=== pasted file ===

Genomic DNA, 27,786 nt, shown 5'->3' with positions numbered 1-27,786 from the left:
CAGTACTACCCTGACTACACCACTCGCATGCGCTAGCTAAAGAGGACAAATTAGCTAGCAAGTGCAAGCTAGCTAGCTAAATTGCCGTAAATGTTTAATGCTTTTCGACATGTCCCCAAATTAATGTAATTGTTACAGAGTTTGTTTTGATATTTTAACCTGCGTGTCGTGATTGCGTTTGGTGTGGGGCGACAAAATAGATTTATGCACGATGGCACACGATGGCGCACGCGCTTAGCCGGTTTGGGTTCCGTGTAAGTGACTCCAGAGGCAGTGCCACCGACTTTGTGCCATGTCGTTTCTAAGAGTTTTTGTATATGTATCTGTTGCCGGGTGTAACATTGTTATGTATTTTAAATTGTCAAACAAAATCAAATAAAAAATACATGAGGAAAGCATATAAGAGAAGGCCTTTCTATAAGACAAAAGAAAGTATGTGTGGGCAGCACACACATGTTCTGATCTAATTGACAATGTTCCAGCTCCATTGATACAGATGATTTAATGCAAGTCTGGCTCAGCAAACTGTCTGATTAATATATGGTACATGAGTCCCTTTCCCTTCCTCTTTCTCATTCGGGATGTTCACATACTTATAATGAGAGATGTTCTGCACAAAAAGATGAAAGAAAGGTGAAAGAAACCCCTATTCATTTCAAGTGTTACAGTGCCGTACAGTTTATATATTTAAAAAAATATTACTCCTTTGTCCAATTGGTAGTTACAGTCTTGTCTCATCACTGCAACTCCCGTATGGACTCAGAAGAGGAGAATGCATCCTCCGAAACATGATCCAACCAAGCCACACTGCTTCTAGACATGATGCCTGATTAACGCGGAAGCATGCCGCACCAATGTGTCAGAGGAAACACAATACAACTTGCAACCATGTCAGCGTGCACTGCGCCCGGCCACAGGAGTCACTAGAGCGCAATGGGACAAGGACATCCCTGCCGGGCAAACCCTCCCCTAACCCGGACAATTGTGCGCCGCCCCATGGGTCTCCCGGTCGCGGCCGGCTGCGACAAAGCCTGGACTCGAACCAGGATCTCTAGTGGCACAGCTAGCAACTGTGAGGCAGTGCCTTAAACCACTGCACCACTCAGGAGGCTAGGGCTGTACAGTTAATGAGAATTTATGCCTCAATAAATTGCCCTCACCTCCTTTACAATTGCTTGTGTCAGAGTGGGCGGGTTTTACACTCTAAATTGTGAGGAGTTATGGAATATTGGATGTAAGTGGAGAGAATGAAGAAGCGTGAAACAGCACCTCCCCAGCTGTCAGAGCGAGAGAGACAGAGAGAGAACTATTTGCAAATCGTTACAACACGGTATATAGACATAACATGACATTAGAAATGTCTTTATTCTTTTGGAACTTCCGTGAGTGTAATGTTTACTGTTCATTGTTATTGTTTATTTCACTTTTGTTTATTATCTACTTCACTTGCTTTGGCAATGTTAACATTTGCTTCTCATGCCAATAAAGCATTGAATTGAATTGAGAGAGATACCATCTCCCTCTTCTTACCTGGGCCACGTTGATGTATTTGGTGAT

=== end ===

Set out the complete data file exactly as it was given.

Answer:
Genomic DNA, 27,786 nt, shown 5'->3' with positions numbered 1-27,786 from the left:
CAGTACTACCCTGACTACACCACTCGCATGCGCTAGCTAAAGAGGACAAATTAGCTAGCAAGTGCAAGCTAGCTAGCTAAATTGCCGTAAATGTTTAATGCTTTTCGACATGTCCCCAAATTAATGTAATTGTTACAGAGTTTGTTTTGATATTTTAACCTGCGTGTCGTGATTGCGTTTGGTGTGGGGCGACAAAATAGATTTATGCACGATGGCACACGATGGCGCACGCGCTTAGCCGGTTTGGGTTCCGTGTAAGTGACTCCAGAGGCAGTGCCACCGACTTTGTGCCATGTCGTTTCTAAGAGTTTTTGTATATGTATCTGTTGCCGGGTGTAACATTGTTATGTATTTTAAATTGTCAAACAAAATCAAATAAAAAATACATGAGGAAAGCATATAAGAGAAGGCCTTTCTATAAGACAAAAGAAAGTATGTGTGGGCAGCACACACATGTTCTGATCTAATTGACAATGTTCCAGCTCCATTGATACAGATGATTTAATGCAAGTCTGGCTCAGCAAACTGTCTGATTAATATATGGTACATGAGTCCCTTTCCCTTCCTCTTTCTCATTCGGGATGTTCACATACTTATAATGAGAGATGTTCTGCACAAAAAGATGAAAGAAAGGTGAAAGAAACCCCTATTCATTTCAAGTGTTACAGTGCCGTACAGTTTATATATTTAAAAAAATATTACTCCTTTGTCCAATTGGTAGTTACAGTCTTGTCTCATCACTGCAACTCCCGTATGGACTCAGAAGAGGAGAATGCATCCTCCGAAACATGATCCAACCAAGCCACACTGCTTCTAGACATGATGCCTGATTAACGCGGAAGCATGCCGCACCAATGTGTCAGAGGAAACACAATACAACTTGCAACCATGTCAGCGTGCACTGCGCCCGGCCACAGGAGTCACTAGAGCGCAATGGGACAAGGACATCCCTGCCGGGCAAACCCTCCCCTAACCCGGACAATTGTGCGCCGCCCCATGGGTCTCCCGGTCGCGGCCGGCTGCGACAAAGCCTGGACTCGAACCAGGATCTCTAGTGGCACAGCTAGCAACTGTGAGGCAGTGCCTTAAACCACTGCACCACTCAGGAGGCTAGGGCTGTACAGTTAATGAGAATTTATGCCTCAATAAATTGCCCTCACCTCCTTTACAATTGCTTGTGTCAGAGTGGGCGGGTTTTACACTCTAAATTGTGAGGAGTTATGGAATATTGGATGTAAGTGGAGAGAATGAAGAAGCGTGAAACAGCACCTCCCCAGCTGTCAGAGCGAGAGAGACAGAGAGAGAACTATTTGCAAATCGTTACAACACGGTATATAGACATAACATGACATTAGAAATGTCTTTATTCTTTTGGAACTTCCGTGAGTGTAATGTTTACTGTTCATTGTTATTGTTTATTTCACTTTTGTTTATTATCTACTTCACTTGCTTTGGCAATGTTAACATTTGCTTCTCATGCCAATAAAGCATTGAATTGAATTGAGAGAGATACCATCTCCCTCTTCTTACCTGGGCCACGTTGATGTATTTGGTGAT